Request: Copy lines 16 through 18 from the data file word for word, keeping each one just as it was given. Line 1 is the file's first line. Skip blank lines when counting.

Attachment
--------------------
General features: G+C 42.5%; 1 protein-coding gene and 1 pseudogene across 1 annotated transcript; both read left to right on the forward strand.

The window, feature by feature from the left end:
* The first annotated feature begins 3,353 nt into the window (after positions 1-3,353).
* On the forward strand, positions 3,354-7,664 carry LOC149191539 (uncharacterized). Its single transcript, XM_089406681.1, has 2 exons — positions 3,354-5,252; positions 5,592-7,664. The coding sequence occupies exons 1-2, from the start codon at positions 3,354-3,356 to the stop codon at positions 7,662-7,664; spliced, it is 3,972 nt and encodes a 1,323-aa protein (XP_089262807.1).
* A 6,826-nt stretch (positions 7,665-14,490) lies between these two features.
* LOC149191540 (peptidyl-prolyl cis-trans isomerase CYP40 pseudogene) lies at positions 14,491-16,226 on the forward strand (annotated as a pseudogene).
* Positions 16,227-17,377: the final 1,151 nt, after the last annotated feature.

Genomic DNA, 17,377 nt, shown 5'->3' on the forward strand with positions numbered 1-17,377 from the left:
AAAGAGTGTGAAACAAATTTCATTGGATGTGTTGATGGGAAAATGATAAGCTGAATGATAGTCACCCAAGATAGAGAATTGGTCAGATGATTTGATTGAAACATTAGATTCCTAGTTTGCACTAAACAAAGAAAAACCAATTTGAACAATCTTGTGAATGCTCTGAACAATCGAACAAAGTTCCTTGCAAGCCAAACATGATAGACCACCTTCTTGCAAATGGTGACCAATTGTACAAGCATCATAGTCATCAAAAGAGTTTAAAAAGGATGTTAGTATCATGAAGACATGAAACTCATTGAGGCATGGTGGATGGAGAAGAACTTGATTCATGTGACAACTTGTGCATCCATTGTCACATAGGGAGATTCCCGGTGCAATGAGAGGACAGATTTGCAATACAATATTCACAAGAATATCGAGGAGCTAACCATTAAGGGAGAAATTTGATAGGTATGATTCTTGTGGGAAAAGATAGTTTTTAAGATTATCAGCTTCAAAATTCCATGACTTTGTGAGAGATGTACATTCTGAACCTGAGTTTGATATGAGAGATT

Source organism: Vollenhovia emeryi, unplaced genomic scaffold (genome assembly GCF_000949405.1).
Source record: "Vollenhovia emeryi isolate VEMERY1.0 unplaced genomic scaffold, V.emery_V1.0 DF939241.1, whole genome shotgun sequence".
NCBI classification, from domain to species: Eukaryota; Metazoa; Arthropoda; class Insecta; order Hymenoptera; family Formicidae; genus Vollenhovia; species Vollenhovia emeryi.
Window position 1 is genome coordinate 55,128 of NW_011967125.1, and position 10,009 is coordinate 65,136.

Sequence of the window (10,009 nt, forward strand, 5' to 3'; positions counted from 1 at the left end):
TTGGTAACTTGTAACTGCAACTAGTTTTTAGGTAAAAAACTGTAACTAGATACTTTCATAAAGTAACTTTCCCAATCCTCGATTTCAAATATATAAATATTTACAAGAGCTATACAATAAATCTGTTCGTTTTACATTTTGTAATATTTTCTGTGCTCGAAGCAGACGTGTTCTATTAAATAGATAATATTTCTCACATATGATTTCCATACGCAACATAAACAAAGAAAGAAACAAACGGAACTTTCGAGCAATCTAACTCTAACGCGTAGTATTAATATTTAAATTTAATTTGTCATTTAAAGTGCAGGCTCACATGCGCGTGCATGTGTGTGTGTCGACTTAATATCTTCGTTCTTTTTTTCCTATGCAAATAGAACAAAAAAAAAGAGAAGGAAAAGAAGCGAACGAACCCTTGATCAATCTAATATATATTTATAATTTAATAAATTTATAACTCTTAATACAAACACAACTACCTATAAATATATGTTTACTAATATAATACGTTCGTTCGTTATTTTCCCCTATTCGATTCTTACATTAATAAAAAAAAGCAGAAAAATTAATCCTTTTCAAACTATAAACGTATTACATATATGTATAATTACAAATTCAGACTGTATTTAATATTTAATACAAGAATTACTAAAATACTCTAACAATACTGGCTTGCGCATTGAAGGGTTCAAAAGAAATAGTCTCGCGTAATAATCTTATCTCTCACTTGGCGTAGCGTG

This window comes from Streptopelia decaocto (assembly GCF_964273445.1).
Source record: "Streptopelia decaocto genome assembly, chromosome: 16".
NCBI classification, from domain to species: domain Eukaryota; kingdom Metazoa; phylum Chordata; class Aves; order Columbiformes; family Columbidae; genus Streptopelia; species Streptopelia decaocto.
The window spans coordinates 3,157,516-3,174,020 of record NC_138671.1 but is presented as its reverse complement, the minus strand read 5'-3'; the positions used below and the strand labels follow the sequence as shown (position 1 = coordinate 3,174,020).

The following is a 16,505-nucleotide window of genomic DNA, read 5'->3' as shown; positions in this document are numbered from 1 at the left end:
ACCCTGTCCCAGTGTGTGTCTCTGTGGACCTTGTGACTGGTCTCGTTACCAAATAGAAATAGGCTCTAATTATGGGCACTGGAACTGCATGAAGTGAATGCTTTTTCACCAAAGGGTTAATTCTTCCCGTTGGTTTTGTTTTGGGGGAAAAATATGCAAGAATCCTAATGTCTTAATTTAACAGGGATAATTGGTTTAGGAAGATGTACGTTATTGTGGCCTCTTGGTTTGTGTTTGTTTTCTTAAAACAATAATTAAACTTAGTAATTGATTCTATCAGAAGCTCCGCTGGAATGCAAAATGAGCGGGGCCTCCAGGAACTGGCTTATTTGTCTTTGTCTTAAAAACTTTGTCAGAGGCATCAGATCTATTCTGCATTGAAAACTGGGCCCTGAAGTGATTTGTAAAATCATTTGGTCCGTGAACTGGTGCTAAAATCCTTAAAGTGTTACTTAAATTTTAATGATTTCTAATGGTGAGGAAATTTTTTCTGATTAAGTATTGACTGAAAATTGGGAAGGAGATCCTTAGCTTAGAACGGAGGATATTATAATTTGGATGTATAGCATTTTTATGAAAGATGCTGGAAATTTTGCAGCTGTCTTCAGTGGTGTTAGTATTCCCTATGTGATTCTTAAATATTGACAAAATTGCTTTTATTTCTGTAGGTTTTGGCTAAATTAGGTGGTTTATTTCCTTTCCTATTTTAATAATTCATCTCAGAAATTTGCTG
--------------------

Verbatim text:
This window comes from Streptopelia decaocto (assembly GCF_964273445.1).
Source record: "Streptopelia decaocto genome assembly, chromosome: 16".
NCBI classification, from domain to species: domain Eukaryota; kingdom Metazoa; phylum Chordata; class Aves; order Columbiformes; family Columbidae; genus Streptopelia; species Streptopelia decaocto.